7 ways employers can help keep young workers safe: U.S. Department of Labor
From the U.S. Department of Labor
It’s a fact: Workplace injuries and illnesses for teens have been on the rise since 2017. We also know that July is typically their peak employment month. So this summer, let’s all make sure they stay safe and healthy on the job.
Here are seven ways employers can create a safe workplace for young workers:
1. Verify ages of young employees
Keep employment or age certificates on file for all employed minors. Use our YouthRules website to determine the schedules and jobs permitted for each minor, according to age.
2. Ensure managers are trained on the child labor requirements of the Fair Labor Standards Act
Take advantage of the Wage and Hour Division’s free online resources. If you’d like free training from a specialist in your area, check out the division’s Community Outreach Staff Flyer to find the right person and make a request.
3. Tell minor employees what tasks they can’t perform and how long they can work each day
Although compliance is the employer’s responsibility, it’s important for young workers to know the rules that are in place to protect them. Our Young Worker Toolkit contains fact sheets that explain prohibited jobs and permitted schedules for minors in non-agricultural jobs and farm jobs.
4. Review time records for minors
If you employ any 14- or 15-year-olds, make sure you’re following the relevant limits on work hours. Keeping accurate records and reviewing them regularly can help you stay in compliance and keep your young workers safe.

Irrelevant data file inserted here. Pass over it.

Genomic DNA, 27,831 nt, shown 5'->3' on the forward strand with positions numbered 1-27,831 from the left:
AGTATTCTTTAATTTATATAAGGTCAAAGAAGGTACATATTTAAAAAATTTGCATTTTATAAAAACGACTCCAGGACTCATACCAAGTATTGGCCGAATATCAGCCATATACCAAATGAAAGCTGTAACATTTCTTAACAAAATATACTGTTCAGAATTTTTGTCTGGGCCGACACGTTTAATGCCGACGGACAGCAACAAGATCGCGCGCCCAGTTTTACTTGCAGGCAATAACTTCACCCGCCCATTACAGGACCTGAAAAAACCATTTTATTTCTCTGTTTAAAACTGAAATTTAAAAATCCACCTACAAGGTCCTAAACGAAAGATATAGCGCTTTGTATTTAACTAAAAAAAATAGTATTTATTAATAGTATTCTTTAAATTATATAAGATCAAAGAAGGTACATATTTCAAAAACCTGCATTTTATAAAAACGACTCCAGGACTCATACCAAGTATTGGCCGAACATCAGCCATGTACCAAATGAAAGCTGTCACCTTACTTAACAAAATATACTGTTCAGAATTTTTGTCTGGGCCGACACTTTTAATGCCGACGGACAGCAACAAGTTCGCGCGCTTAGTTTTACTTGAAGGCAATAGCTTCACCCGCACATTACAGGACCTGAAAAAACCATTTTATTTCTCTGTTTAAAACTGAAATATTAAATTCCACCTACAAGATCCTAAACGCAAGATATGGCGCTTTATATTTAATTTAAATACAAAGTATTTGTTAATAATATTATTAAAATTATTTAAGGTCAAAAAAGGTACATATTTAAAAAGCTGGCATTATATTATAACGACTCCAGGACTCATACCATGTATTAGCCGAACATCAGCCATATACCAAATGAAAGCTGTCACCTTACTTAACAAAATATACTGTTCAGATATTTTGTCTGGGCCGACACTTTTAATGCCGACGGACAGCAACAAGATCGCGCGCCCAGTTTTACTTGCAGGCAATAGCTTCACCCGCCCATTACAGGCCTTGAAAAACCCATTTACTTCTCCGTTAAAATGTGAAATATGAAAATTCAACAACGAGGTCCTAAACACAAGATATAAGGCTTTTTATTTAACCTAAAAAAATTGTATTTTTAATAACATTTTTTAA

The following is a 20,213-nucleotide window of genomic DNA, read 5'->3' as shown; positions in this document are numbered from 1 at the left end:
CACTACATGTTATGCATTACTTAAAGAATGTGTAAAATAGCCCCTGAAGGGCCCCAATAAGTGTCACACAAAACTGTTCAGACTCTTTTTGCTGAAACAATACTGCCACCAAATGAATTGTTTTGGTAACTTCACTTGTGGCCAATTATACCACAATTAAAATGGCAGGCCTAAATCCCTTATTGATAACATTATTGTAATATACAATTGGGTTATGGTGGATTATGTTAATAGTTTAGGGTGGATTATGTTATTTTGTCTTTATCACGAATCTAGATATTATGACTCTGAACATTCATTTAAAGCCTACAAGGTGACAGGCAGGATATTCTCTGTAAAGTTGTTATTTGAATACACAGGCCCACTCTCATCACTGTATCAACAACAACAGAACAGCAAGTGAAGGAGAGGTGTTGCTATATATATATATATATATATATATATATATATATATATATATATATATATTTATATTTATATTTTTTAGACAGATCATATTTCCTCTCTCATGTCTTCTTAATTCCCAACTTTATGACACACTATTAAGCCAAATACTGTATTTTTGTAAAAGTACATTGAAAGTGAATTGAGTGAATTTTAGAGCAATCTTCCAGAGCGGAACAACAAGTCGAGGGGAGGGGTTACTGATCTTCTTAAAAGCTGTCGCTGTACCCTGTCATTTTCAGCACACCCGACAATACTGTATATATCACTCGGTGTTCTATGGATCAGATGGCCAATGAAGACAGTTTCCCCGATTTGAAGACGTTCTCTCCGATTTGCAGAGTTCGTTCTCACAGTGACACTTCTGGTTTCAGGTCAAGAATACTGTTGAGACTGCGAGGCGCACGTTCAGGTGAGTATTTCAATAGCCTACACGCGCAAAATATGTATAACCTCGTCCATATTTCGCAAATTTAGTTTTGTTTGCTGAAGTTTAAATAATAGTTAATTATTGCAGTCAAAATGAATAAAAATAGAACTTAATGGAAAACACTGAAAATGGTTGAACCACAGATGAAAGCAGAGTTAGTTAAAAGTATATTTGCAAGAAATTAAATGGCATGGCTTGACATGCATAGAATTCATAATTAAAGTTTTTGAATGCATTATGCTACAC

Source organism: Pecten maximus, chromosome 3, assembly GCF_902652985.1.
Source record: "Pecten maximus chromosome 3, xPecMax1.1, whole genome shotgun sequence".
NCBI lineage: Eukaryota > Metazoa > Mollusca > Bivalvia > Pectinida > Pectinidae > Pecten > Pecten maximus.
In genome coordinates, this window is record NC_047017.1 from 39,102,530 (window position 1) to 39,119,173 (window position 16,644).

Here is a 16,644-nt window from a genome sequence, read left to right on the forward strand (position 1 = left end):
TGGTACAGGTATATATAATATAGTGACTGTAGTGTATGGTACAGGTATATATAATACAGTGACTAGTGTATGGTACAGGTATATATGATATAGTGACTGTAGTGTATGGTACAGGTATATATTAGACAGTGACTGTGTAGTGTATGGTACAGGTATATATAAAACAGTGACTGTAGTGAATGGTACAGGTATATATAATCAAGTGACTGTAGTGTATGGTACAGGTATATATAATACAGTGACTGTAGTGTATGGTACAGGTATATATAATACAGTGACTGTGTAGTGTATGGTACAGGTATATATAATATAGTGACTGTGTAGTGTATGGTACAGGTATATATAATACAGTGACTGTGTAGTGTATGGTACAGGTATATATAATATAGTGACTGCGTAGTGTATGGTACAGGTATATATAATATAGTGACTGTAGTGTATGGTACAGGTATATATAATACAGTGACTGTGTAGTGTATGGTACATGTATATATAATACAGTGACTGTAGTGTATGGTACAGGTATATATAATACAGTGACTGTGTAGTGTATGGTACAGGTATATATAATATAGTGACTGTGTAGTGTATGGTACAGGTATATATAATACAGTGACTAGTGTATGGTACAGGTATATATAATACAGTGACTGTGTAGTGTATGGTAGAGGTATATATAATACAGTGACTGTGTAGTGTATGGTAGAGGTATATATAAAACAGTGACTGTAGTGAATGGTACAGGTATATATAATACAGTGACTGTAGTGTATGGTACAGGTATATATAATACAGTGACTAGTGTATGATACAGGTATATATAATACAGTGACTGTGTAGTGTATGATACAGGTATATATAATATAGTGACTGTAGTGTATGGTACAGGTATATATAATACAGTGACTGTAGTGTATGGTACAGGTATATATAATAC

5. Post warning labels on prohibited equipment
Our YouthRules website contains free stickers that employers can print or order online. Place these labels on equipment that minor employees are prohibited from using to help prevent avoidable injuries.
6. Train new workers on job hazards and safety precautions
Don’t assume your new workers – especially the youngest ones – are aware of safety measures they should take to avoid injuries on the job. Safety training can keep your employees productive while reducing the possibilities of child labor violations or injuries.
7. Encourage new workers to speak up about safety concerns
New employees, especially young ones, might feel reluctant to bring safety issues to an employer’s attention. Tell them that safety is a priority and let them know how to report their concerns.
Call the Wage and Hour Division at 1-866-4-USWAGE (1-866-487-9243) if you have questions about prohibited jobs and permitted schedules for minor employees. Help us spread the word on preventing child labor injuries by tweeting with hashtag #AskBeforeTheTask throughout July. By making young workers’ safety a top priority we can help reduce child labor injuries this summer and beyond.
Colin Trimble is an outreach innovation specialist at the U.S. Department of Labor.